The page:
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Parasympathetic Nervous System

  1. Karen S. Quigley1,2,3,4

Published Online: 30 JAN 2010

DOI: 10.1002/9780470479216.corpsy0638

Corsini Encyclopedia of Psychology

Corsini Encyclopedia of Psychology

How to Cite

Quigley, K. S. 2010. Parasympathetic Nervous System. Corsini Encyclopedia of Psychology. 1–2.

Author Information

  1. 1

    Department of Veterans Affairs New Jersey Healthcare System, East Orange, NJ

  2. 2

    Department of New Jersey Medical School

  3. 3

    Department of University of Medicine

  4. 4

    Department of Dentistry of New Jersey

Publication History

  1. Published Online: 30 JAN 2010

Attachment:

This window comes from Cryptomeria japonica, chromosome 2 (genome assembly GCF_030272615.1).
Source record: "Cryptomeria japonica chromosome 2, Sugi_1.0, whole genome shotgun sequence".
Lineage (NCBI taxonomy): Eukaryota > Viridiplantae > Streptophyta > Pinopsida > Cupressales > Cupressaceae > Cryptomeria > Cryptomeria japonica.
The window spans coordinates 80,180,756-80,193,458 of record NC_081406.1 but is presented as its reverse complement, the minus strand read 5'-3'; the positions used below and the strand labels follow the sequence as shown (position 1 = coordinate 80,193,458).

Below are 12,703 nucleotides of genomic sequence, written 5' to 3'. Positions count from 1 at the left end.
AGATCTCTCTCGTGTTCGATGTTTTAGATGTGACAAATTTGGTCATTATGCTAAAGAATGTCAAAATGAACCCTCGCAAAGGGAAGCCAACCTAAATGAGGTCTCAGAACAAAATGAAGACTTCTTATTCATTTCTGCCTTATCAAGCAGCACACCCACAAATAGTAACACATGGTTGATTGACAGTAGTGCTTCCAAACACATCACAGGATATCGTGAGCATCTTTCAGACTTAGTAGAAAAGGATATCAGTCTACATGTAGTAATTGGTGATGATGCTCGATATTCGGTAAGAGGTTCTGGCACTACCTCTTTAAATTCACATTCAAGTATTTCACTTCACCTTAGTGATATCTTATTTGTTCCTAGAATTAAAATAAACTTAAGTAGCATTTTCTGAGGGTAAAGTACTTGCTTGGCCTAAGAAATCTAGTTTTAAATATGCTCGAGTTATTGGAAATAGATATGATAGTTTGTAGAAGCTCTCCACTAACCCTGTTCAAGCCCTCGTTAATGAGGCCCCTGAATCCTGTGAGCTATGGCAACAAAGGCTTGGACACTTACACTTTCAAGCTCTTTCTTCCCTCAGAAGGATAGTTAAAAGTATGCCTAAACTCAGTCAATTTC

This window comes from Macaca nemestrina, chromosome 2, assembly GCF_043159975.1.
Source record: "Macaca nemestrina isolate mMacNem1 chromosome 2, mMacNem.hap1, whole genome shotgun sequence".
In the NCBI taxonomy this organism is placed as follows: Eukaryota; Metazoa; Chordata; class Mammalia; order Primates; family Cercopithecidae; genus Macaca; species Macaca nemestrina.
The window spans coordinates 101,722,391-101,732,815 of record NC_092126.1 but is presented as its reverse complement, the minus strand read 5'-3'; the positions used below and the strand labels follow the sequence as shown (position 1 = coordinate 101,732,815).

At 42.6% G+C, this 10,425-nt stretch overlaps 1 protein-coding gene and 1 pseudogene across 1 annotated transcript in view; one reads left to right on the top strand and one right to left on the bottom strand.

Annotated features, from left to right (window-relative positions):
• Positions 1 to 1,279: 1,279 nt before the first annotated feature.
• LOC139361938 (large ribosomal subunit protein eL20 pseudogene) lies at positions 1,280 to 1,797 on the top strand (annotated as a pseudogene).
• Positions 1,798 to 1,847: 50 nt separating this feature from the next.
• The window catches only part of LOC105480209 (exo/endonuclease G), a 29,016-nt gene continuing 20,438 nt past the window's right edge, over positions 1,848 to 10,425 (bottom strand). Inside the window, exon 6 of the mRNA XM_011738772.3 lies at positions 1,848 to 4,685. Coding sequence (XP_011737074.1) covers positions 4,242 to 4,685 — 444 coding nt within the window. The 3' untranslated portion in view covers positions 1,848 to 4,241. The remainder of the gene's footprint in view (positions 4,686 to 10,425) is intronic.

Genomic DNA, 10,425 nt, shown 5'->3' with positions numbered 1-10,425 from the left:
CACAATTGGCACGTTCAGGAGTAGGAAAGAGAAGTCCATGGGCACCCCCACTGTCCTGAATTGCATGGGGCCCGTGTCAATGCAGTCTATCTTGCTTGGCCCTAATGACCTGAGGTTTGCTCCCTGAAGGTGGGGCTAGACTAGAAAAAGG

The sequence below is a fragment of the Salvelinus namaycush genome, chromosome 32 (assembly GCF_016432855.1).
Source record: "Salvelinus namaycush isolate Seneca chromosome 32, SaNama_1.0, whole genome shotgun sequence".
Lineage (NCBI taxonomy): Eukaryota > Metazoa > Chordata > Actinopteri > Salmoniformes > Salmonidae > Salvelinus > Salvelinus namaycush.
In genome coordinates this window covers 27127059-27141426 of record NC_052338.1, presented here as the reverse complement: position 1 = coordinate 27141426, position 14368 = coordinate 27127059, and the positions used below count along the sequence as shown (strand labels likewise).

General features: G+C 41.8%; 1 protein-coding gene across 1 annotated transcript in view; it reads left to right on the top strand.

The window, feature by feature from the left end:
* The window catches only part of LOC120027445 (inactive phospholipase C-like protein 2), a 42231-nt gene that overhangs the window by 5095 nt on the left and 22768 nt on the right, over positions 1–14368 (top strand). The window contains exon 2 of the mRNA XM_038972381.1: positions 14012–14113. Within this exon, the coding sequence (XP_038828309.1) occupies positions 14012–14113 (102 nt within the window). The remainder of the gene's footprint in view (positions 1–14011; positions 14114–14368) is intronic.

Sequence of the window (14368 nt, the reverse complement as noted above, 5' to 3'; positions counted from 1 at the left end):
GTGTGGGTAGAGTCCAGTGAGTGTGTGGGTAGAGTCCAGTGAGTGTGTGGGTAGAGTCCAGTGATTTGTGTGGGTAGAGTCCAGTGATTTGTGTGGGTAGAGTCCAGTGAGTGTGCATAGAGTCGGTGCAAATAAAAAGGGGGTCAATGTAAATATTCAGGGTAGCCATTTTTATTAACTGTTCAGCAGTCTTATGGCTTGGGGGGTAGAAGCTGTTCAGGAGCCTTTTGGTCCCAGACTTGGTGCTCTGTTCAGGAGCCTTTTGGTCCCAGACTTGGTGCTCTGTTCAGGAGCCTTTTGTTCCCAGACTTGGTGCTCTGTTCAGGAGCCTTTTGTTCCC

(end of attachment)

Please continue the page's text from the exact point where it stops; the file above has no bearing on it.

The parasympathetic nervous system (PNS) is one of the divisions of the autonomic nervous system that controls the function of organs and glands in the body (the efferent portion), and the PNS senses changes in these visceral systems (the afferent portion); the other autonomic division is the sympathetic nervous system (SNS). The neurons that comprise the efferent PNS (also called the craniosacral system) arise from either the cranial nerves, which exit from the brain stem and spinal cord, or from the sacral portion of the spinal cord. Cranial nerve parasympathetic fibers innervate the viscera of the head, neck, chest, and upper abdomen, including the upper portions of the gastrointestinal (GI) tract. Sacral parasympathetic fibers innervate the lower GI tract and other organs of the pelvis.